For some reason a lot of people seem to think that only a single WorkflowRuntime object can be created in an AppDomain. And it isn’t just the average Joe out there who seems to think so, no even book authors describe this behavior as the Workflow Foundation book I am reading now does so.
Just to set the record straight I will shout this out once more:
You can have multiple WorkflowRuntime objects in a single .NET AppDomain
Now I know where this perception comes from and its the original beta of Workflow Foundation way back before .NET 3.0 was released. Back then the WF team decided that only a single WorkflowRuntime would be enough for an AppDomain and created this restriction. I am not sure if they actually had a requirement or not but when people objected they listened and lifted the restriction.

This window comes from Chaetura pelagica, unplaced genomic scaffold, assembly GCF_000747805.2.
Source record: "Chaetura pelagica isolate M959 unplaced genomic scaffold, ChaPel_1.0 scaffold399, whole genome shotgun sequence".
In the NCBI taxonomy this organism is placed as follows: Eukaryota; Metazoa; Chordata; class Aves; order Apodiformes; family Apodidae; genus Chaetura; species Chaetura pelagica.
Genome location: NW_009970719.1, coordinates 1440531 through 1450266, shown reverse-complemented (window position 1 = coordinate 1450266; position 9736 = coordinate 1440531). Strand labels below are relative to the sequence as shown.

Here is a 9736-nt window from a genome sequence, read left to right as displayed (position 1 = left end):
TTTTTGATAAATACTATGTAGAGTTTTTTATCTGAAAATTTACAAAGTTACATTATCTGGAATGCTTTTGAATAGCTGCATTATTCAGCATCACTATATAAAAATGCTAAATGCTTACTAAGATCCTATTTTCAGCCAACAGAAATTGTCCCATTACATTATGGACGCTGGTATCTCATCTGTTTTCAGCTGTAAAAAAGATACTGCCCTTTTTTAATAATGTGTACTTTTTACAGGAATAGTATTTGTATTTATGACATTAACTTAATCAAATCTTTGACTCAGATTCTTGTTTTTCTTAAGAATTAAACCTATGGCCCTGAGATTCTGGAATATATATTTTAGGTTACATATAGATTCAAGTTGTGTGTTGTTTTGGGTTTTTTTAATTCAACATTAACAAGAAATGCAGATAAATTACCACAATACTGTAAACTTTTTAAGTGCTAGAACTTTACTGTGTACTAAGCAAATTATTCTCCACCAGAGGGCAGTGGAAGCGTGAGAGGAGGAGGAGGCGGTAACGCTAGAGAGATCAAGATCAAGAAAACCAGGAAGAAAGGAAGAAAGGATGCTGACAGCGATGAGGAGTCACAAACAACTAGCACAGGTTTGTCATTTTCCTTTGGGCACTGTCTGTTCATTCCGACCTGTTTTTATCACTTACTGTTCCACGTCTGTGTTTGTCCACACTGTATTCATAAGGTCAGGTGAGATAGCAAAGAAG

The removal of this restriction is a good thing as multiple WorkflowRuntime objects can be useful. The main reason is that different workflow’s can have different, and conflicting, requirements of runtime services. And as a single WorkflowRuntime can have only a single runtime service configuration, and that should never be changed while the WorkflowRuntime is active. For example just think of one workflow that is long running and needs a WorkflowPersistenceService while a second is short running and should never be persisted.